The prob­lem with the detrac­tors’ argu­ment is that, for a long time, we never have had our own safe space, either with­in games or with­out. In the gamer par­lance, a f****t is any per­son of whom the speak­er cur­rent­ly dis­ap­proves. A play­er who out­per­forms hir oppo­nents is as like­ly to be brand­ed a f****t as one who com­plains that the roman­tic offer­ings for a gay male Shepard are sadly lack­ing (which, let’s face it, they are). Though for the most part in this coun­try, brand­ing an indi­vid­ual thus is either ignored or deemed right­eous con­dem­na­tion, in real­i­ty it is hate-speech. It is also very painful and a use­ful means of oth­er­ing LGBT* peo­ple.

Also, gamers have a bad rep­u­ta­tion as being firm believ­ers in the patri­archy. In a pre­vi­ous arti­cle, I made a pass­ing nod to the com­ments made by Aris Bakhtanians regard­ing the neces­si­ty of sex­ism and oppres­sion in gam­ing cul­ture (specif­i­cal­ly fight­ing game cul­ture). Bakhtanians of course backpedaled when called on his deplorable words, explain­ing he was defend­ing a sys­tem that he felt was under attack, and would, if prop­er­ly dealt with, remove an essen­tial ele­ment, a pecu­liar insti­tu­tion, so to speak, of a cul­ture he loves.

Now, I real­ize that bring­ing Bakhtanians up again might seem a lit­tle off. For one thing, this is now September and the fall­out of his words came and went in March. For anoth­er, he was­n’t in hot water for attack­ing LGBT*s, but women. Also, this arti­cle is a cel­e­bra­tion of our mov­ing for­ward as a cul­ture, not call­ing out those who hold us back. But the impact of Gaymercon is lost if we don’t real­ize how badly we need it. Bakhtanians’ state­ments make it clear he val­ues the patri­archy, with its rigid­i­ty of what is accept­able and what is “Starcraft2. Isn’t the harm­ful use of words such as f****t the exact same thing?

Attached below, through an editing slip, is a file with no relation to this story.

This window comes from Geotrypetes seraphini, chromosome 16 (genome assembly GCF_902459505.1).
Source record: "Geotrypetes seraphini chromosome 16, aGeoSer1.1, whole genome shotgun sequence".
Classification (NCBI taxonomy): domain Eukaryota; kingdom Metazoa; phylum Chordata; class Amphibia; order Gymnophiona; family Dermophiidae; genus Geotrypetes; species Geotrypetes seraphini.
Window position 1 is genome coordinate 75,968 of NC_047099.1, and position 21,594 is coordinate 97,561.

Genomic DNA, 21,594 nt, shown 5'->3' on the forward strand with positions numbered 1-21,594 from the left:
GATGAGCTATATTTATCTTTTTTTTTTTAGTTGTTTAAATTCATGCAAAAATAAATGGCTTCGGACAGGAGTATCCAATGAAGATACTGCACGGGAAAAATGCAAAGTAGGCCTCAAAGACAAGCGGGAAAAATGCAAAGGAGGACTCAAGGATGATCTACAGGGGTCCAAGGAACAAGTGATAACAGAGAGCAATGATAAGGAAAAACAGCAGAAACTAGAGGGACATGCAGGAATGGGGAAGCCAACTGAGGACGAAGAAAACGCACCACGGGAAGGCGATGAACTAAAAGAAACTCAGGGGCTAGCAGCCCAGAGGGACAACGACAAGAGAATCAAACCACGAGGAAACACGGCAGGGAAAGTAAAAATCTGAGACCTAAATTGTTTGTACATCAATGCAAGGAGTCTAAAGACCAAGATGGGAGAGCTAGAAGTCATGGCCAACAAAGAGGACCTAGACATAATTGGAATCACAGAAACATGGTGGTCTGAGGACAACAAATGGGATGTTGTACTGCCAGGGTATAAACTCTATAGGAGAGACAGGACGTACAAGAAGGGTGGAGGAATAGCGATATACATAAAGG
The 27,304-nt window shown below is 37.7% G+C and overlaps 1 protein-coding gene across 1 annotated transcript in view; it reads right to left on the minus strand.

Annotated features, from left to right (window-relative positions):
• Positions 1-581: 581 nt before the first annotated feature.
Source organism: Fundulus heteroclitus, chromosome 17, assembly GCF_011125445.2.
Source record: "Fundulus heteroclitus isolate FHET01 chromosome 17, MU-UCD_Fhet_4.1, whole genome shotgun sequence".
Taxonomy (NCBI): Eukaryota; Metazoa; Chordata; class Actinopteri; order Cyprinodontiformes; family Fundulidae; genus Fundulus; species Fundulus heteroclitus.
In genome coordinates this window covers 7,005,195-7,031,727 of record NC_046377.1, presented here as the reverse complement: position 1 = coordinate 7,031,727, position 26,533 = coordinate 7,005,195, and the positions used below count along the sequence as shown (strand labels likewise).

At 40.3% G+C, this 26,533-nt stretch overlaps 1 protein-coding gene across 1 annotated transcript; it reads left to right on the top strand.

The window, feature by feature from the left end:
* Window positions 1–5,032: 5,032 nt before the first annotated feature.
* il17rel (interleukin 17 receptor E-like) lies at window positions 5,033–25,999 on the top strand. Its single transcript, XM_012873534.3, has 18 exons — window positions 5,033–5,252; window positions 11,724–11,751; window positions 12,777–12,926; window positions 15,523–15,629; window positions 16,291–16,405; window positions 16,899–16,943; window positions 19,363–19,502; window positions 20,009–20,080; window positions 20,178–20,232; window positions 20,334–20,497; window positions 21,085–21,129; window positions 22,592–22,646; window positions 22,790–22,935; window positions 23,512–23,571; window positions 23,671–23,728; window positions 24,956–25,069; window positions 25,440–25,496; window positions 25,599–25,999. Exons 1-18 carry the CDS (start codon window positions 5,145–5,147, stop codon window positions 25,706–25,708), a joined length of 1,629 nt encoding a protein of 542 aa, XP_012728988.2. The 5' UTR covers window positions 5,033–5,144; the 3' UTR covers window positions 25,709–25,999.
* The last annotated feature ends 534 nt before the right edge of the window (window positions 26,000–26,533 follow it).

Gaymercon, by cre­at­ing a space where LGBT* gamers can be them­selves with­out fear of dis­crim­i­na­tion, is an impor­tant sign that not every­one who reveres the con­troller or wor­ships the WASD has only recent­ly dis­cov­ered fire. It rec­og­nizes and address­es a need that the com­mu­ni­ty has had for a long time. In a com­mu­ni­ty that val­ues indi­vid­u­al­i­ty (we are far and away the lead­ing pur­chasers of hats for our TF2 char­ac­ters, after all), inclu­sive­ness and cel­e­bra­tion of dif­fer­ences is a nec­es­sary, healthy step for­ward.

The advent of safe spaces like Gaymercon isn’t divi­sive. It is instead a sign that we, as a sub­cul­ture, are matur­ing. Gaymercon does­n’t seek to exclude, but to make us grow stronger and more unit­ed as a whole. Leading voic­es in gam­ing (the voic­es of GLaDOS and Team Fortress 2’s Sniper in par­tic­u­lar) have endorsed the con and praised the growth of the com­mu­ni­ty. The fact that Gaymercon’s Kickstarter has beat its fundrais­ing goal to pieces ($91,389 out of a required $25,000) shows that there is a sig­nif­i­cant por­tion of us out there, and we are excit­ed. I know I sound like a bro­ken record, but I can­not stress enough how impor­tant a step for­ward this is for the gam­ing com­mu­ni­ty as a whole. The con’s motto says it all: Everybody Games.

I hope to see you there next August!

  1. I sup­pose we as gamers can con­sid­er our­selves to be a cer­ti­fied demo­graph­ic at this point, con­sid­er­ing that we have snack prod­ucts specif­i­cal­ly tar­get­ed at us. []